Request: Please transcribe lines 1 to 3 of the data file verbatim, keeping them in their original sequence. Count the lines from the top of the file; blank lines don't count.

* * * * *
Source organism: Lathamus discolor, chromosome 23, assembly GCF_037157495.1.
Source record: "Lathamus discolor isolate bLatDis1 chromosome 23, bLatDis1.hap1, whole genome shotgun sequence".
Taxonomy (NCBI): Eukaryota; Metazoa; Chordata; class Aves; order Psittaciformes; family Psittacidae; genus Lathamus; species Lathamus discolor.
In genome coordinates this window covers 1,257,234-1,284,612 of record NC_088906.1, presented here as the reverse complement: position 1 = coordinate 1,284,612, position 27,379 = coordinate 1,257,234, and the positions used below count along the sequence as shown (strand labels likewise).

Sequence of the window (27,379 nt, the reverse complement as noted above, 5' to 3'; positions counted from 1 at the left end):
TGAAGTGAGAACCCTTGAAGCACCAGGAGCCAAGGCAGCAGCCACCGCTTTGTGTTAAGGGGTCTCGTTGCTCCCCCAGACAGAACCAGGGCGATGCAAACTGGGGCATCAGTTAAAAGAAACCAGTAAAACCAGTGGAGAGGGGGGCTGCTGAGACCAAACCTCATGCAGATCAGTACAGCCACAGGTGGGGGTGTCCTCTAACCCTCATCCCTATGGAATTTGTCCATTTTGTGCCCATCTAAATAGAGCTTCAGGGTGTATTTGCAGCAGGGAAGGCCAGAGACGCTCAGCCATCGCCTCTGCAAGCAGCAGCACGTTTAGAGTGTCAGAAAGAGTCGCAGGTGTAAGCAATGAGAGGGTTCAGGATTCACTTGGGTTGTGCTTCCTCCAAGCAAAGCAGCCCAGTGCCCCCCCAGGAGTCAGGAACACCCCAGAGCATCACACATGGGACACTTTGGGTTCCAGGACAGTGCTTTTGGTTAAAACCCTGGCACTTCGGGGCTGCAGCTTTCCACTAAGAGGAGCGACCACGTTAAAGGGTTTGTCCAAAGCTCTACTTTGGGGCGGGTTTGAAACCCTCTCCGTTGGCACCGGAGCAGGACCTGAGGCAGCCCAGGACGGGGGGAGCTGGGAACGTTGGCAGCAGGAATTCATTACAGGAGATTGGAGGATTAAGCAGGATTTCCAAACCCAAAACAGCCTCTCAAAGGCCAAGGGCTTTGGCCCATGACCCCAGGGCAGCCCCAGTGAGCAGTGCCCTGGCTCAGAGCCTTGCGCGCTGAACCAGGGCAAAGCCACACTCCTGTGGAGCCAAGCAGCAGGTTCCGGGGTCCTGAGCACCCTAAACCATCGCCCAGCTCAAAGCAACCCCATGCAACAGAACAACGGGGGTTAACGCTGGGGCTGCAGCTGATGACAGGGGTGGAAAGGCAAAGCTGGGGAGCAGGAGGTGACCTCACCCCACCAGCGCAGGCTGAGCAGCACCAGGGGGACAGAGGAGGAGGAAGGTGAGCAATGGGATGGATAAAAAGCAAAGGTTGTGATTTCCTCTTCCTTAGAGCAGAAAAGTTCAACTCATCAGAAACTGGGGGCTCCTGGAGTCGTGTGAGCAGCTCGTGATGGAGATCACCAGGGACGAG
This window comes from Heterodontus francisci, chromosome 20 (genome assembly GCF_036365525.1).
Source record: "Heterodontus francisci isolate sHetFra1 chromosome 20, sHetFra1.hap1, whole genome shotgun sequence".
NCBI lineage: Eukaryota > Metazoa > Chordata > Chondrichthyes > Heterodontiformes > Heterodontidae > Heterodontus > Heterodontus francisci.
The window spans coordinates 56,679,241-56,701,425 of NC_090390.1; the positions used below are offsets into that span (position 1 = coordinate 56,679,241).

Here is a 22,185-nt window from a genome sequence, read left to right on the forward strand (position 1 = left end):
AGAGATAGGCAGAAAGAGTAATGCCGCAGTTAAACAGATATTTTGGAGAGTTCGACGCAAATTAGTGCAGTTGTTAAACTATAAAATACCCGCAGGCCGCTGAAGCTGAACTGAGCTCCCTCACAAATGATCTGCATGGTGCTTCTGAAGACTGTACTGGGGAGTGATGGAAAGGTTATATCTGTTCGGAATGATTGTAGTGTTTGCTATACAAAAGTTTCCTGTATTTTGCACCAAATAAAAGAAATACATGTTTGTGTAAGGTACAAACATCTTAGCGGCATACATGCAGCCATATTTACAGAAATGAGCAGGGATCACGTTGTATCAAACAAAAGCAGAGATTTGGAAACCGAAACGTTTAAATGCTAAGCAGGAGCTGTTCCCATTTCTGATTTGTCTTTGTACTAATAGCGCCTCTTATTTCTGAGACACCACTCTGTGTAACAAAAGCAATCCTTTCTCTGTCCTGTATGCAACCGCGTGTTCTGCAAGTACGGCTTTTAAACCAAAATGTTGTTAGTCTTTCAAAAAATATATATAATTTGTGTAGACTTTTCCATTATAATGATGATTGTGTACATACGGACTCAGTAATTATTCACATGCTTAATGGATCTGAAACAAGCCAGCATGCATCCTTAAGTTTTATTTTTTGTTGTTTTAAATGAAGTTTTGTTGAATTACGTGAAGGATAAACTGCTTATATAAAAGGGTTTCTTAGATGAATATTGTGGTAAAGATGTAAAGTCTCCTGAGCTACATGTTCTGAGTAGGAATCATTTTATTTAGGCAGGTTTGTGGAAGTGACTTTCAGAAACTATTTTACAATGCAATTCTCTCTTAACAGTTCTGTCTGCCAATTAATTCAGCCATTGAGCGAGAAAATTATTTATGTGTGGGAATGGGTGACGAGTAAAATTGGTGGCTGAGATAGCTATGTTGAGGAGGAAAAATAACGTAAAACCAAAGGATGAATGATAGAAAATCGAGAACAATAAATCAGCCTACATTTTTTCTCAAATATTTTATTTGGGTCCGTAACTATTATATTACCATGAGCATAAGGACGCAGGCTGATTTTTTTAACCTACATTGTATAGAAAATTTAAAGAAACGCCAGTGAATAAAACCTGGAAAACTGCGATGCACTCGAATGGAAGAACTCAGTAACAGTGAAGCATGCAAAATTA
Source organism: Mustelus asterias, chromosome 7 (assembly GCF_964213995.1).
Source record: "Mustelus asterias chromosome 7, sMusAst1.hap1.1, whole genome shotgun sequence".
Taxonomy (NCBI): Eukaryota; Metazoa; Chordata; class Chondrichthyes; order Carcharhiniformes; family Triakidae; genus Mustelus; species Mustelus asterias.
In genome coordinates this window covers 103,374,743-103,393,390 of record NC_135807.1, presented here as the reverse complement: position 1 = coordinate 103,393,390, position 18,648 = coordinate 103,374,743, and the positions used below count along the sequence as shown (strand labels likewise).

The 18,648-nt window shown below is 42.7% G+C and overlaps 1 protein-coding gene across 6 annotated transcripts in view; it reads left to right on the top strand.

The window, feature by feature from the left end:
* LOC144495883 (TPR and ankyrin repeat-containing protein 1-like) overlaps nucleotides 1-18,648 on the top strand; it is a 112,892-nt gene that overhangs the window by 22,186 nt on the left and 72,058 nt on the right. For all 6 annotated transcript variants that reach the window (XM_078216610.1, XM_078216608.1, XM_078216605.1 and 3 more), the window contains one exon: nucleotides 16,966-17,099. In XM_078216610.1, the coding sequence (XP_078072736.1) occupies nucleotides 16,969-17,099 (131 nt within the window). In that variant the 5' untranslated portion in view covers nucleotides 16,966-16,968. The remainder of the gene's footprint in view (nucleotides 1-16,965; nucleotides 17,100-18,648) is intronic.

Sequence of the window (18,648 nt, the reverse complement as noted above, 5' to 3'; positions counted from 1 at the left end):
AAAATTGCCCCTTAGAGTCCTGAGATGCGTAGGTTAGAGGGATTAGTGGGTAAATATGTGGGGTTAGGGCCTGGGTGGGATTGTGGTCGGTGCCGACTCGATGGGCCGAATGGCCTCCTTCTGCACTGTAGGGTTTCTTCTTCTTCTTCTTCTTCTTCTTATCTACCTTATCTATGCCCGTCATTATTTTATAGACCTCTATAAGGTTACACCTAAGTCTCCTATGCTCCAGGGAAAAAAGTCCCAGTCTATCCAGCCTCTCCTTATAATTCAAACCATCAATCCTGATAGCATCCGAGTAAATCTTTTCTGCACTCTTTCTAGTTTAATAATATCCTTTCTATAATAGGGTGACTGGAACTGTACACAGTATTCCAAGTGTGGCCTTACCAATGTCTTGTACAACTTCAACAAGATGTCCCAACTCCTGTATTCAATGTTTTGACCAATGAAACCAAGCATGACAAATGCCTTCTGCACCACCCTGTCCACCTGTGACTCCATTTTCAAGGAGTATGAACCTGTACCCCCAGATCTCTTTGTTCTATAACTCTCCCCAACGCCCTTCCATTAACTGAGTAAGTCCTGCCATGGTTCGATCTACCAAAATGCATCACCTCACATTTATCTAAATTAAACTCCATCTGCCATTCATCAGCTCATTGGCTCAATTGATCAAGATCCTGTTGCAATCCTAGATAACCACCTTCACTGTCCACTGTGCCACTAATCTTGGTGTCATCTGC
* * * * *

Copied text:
Source organism: Lathamus discolor, chromosome 23, assembly GCF_037157495.1.
Source record: "Lathamus discolor isolate bLatDis1 chromosome 23, bLatDis1.hap1, whole genome shotgun sequence".
Taxonomy (NCBI): Eukaryota; Metazoa; Chordata; class Aves; order Psittaciformes; family Psittacidae; genus Lathamus; species Lathamus discolor.